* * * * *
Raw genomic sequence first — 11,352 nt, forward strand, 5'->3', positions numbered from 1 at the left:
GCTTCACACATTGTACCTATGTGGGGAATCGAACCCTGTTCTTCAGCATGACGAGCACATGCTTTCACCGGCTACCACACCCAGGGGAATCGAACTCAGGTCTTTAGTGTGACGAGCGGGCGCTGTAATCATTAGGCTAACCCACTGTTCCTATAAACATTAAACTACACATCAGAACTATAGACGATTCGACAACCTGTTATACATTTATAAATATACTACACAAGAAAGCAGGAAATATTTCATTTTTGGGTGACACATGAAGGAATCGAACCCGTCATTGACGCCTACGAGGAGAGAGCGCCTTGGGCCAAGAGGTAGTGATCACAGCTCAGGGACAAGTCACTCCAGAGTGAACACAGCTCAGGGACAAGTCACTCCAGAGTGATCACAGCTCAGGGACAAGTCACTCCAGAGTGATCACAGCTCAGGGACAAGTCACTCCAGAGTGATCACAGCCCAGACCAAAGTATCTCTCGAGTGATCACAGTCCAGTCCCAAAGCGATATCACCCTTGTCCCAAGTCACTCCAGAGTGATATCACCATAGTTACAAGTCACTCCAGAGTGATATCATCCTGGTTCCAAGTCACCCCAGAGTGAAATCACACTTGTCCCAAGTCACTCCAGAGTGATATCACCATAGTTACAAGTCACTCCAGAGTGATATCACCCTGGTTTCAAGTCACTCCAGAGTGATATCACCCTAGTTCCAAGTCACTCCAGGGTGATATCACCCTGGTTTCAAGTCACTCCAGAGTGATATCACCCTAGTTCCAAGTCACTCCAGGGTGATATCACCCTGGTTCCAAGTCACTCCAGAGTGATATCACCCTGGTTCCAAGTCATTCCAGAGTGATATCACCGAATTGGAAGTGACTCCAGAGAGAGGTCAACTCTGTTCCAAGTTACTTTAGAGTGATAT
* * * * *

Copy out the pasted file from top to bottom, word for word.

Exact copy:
Raw genomic sequence first — 11,352 nt, forward strand, 5'->3', positions numbered from 1 at the left:
GCTTCACACATTGTACCTATGTGGGGAATCGAACCCTGTTCTTCAGCATGACGAGCACATGCTTTCACCGGCTACCACACCCAGGGGAATCGAACTCAGGTCTTTAGTGTGACGAGCGGGCGCTGTAATCATTAGGCTAACCCACTGTTCCTATAAACATTAAACTACACATCAGAACTATAGACGATTCGACAACCTGTTATACATTTATAAATATACTACACAAGAAAGCAGGAAATATTTCATTTTTGGGTGACACATGAAGGAATCGAACCCGTCATTGACGCCTACGAGGAGAGAGCGCCTTGGGCCAAGAGGTAGTGATCACAGCTCAGGGACAAGTCACTCCAGAGTGAACACAGCTCAGGGACAAGTCACTCCAGAGTGATCACAGCTCAGGGACAAGTCACTCCAGAGTGATCACAGCTCAGGGACAAGTCACTCCAGAGTGATCACAGCCCAGACCAAAGTATCTCTCGAGTGATCACAGTCCAGTCCCAAAGCGATATCACCCTTGTCCCAAGTCACTCCAGAGTGATATCACCATAGTTACAAGTCACTCCAGAGTGATATCATCCTGGTTCCAAGTCACCCCAGAGTGAAATCACACTTGTCCCAAGTCACTCCAGAGTGATATCACCATAGTTACAAGTCACTCCAGAGTGATATCACCCTGGTTTCAAGTCACTCCAGAGTGATATCACCCTAGTTCCAAGTCACTCCAGGGTGATATCACCCTGGTTTCAAGTCACTCCAGAGTGATATCACCCTAGTTCCAAGTCACTCCAGGGTGATATCACCCTGGTTCCAAGTCACTCCAGAGTGATATCACCCTGGTTCCAAGTCATTCCAGAGTGATATCACCGAATTGGAAGTGACTCCAGAGAGAGGTCAACTCTGTTCCAAGTTACTTTAGAGTGATAT